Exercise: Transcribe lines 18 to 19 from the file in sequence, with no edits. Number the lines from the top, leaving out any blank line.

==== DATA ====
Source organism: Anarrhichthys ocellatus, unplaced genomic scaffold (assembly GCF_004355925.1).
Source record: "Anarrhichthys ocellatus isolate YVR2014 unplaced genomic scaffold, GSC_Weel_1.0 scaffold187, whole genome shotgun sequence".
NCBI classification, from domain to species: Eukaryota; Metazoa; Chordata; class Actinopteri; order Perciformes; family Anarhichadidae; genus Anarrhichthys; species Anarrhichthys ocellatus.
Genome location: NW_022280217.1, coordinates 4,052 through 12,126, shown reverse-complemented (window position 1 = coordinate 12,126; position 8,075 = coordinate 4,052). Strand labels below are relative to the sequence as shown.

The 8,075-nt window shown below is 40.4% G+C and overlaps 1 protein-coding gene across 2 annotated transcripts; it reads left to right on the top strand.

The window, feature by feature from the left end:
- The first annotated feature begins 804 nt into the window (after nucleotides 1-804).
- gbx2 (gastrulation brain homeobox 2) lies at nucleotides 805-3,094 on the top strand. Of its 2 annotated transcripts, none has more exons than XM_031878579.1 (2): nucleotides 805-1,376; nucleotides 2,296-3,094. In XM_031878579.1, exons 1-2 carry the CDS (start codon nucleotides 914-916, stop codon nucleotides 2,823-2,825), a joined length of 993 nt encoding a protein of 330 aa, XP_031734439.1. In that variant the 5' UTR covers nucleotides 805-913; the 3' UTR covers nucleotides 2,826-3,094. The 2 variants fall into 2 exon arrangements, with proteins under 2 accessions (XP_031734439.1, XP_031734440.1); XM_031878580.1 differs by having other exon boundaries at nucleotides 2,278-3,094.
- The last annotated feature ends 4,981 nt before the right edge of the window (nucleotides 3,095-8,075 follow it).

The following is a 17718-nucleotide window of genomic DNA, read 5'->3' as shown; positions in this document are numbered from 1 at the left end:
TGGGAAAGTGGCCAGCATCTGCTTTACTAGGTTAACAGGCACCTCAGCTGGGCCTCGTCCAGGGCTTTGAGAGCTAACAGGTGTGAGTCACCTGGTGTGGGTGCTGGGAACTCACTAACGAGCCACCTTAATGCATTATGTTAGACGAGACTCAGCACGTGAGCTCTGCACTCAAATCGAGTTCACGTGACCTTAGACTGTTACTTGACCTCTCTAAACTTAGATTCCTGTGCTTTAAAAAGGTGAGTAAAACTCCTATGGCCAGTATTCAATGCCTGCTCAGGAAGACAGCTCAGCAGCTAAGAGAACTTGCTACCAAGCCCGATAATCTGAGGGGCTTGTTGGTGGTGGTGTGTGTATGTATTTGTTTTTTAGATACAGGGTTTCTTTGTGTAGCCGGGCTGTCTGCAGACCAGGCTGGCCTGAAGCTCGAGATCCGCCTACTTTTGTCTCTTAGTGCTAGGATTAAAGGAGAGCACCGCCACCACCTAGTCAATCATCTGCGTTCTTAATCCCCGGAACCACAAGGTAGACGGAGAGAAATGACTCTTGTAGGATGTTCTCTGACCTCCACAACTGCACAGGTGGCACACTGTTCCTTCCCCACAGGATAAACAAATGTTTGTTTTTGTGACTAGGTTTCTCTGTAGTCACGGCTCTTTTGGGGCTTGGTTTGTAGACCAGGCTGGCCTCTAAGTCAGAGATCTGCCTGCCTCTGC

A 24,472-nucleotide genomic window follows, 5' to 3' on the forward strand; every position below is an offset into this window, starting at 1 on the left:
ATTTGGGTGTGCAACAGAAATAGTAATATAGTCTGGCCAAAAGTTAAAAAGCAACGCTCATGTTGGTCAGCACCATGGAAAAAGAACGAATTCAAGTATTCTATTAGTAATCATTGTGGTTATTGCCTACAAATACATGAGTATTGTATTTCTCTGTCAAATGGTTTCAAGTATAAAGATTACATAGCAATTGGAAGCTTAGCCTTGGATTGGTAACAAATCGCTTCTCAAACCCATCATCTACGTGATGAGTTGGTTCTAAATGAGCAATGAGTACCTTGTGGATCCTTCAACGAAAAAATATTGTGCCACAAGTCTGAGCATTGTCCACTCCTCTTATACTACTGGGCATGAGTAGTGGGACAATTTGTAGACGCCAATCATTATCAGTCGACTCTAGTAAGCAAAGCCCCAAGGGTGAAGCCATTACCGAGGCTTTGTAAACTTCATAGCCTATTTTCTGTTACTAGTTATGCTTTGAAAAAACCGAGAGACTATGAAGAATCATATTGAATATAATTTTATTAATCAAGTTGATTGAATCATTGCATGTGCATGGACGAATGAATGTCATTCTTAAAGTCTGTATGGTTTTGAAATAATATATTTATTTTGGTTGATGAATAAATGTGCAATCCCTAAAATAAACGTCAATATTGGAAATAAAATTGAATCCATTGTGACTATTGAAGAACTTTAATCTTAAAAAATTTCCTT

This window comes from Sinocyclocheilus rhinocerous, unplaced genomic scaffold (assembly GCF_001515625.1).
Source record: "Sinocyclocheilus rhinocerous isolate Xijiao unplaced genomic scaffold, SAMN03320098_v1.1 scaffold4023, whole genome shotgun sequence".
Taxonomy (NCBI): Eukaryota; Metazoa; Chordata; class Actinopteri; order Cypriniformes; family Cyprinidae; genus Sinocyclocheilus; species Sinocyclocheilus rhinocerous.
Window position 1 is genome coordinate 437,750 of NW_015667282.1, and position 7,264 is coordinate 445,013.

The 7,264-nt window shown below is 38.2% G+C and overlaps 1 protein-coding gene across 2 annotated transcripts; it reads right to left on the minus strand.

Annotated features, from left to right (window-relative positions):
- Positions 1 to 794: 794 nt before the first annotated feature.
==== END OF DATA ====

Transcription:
The 7,264-nt window shown below is 38.2% G+C and overlaps 1 protein-coding gene across 2 annotated transcripts; it reads right to left on the minus strand.

Annotated features, from left to right (window-relative positions):